The mid-1980s was a period of immense creativity and productivity for de Kooning. New canvases were commenced almost every week, with many continuing the dance set in motion by others. Elderfield notes a dialogue between the present work and Untitled XXIX, completed in late August, suggesting that the artist may have worked from the same source drawing or directly from the earlier painting itself. This process, he writes, “reveals the extraordinary fertility of de Kooning’s imagination during this period” (J. Elderfield, op cit., p. 32). Waking each morning at dawn and arriving at his easel by eight-o’clock, the artist worked with joyful intensity. Operating on a grand, immersive scale, he painted each primed canvas white before he began, allowing him to work wet-on-wet. After drawing in charcoal, de Kooning would then apply his paint in swift, sweeping strokes, often squeezing his paint directly from the tube. The resulting paintings were not only spatially complex, explains Elderfield, “but also extremely physical pictures, both visually open and densely embodied” (J. Elderfield, press release for Willem de Kooning: Ten Paintings, 1983-1985, 2013).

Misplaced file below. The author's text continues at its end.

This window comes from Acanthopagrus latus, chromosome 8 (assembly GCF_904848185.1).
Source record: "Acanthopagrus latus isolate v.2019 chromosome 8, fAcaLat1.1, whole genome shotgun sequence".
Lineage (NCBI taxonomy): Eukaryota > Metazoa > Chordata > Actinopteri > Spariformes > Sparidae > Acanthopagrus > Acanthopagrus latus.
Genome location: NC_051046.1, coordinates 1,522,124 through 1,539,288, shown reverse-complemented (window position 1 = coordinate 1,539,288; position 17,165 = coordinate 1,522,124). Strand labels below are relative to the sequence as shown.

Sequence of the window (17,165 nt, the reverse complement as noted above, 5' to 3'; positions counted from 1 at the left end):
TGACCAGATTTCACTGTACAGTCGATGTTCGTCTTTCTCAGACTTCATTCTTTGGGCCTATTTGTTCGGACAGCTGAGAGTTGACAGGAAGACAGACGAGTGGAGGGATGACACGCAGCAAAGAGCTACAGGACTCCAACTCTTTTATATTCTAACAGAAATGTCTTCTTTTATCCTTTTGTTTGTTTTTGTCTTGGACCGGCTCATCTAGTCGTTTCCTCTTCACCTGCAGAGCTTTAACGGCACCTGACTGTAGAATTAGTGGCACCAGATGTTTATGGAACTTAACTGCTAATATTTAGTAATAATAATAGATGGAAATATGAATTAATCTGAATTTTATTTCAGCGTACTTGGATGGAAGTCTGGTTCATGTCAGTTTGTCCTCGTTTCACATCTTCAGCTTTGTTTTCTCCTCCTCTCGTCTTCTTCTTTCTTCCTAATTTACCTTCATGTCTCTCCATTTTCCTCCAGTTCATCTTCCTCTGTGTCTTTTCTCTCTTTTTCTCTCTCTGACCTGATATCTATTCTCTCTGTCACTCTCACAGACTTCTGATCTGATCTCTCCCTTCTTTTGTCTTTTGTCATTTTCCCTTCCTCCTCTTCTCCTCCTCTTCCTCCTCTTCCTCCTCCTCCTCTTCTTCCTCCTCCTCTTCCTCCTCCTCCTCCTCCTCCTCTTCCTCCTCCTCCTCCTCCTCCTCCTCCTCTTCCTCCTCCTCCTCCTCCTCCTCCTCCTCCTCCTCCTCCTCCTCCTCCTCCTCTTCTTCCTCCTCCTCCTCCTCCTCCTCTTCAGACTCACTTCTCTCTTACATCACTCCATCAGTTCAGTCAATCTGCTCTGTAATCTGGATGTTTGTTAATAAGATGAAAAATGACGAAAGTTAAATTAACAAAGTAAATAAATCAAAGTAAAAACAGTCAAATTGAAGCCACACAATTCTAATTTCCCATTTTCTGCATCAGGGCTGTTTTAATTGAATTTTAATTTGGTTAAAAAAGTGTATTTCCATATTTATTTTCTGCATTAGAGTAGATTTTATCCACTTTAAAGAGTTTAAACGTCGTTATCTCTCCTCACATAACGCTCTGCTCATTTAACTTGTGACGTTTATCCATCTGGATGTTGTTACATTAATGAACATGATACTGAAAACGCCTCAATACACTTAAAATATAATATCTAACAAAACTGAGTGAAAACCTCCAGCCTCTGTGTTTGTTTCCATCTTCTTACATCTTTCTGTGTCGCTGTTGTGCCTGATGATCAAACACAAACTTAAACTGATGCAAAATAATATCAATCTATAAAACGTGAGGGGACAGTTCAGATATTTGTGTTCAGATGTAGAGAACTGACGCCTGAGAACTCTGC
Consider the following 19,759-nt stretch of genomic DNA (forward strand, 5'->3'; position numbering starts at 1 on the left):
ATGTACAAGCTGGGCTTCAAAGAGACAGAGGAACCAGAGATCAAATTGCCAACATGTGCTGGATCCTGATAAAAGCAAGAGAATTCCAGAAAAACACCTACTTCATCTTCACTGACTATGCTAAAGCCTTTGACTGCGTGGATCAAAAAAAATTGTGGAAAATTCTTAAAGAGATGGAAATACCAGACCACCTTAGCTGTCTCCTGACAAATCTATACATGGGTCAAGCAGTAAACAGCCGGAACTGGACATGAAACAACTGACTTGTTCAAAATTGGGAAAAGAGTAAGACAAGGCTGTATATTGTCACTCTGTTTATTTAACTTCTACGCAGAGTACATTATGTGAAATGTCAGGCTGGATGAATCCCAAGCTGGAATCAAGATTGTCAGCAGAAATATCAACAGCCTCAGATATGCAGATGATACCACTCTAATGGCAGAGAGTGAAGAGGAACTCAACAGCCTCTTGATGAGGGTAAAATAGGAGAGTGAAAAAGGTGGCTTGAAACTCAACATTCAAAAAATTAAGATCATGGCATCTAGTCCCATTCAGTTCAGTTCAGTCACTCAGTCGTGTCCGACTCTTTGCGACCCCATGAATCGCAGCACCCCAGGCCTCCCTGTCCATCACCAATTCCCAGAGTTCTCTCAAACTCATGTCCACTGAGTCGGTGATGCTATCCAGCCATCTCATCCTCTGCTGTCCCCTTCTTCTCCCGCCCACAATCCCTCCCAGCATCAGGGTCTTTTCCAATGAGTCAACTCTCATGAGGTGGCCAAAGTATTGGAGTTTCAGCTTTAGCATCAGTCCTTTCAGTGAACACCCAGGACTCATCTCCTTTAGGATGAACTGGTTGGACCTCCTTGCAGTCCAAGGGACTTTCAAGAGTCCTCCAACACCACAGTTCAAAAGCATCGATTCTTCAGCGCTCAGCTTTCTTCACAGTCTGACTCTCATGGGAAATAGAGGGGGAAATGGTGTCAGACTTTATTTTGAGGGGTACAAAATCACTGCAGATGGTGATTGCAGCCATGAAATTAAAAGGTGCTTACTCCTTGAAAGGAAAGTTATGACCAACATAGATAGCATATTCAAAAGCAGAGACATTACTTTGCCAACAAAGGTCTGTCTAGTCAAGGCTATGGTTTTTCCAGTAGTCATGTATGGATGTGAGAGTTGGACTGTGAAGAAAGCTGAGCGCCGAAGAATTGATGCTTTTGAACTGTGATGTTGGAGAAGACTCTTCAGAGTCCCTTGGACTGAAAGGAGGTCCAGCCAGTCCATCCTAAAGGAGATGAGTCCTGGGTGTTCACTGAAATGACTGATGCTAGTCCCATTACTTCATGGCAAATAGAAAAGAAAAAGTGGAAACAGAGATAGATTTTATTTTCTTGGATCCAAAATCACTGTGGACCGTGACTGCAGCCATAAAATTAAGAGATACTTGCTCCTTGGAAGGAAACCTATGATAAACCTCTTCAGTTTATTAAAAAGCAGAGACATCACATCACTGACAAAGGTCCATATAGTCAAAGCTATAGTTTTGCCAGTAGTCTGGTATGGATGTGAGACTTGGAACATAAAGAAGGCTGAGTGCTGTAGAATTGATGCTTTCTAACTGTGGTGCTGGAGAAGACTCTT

By the 1980s, de Kooning’s influence was beginning to reach a new generation of artists. Among his emerging disciples were the young Jean-Michel Basquiat, Cecily Brown and Jenny Saville. The latter, writing of his late works, would later compare their reductive beauty to Japanese haiku poetry, lauding the elemental palette of “fire/blood and water/sky” (J. Saville, quoted in K. Vander Weg, “Jenny Saville on Willem de Kooning,” Gagosian Quarterly, April 13, 2018). Inasmuch as they looked outwards, however, his paintings of this period also harboured a deeply introspective quality, recalling—in haunting refrain—the linear, organic qualities of his own early abstracts some four decades prior. A poignant sense of circularity, both literal and metaphorical, pervades the present work, its lines meandering like rivers to new and familiar shores. Its pale surface, gleaming like a distant light source, invites the viewer to step into de Kooning’s interior world. “...There is a time in life when you just take a walk,” he said: “and you walk in your own landscape” (Robert Snyder, Sketchbook No. 1: Three Americans (New York: Time, 1960), film transcript.)

"Of these works, a significant number count among the most remarkable paintings by anyone then active and among the most distinctive graceful, and mysterious de Kooning himself ever made". Robert Storr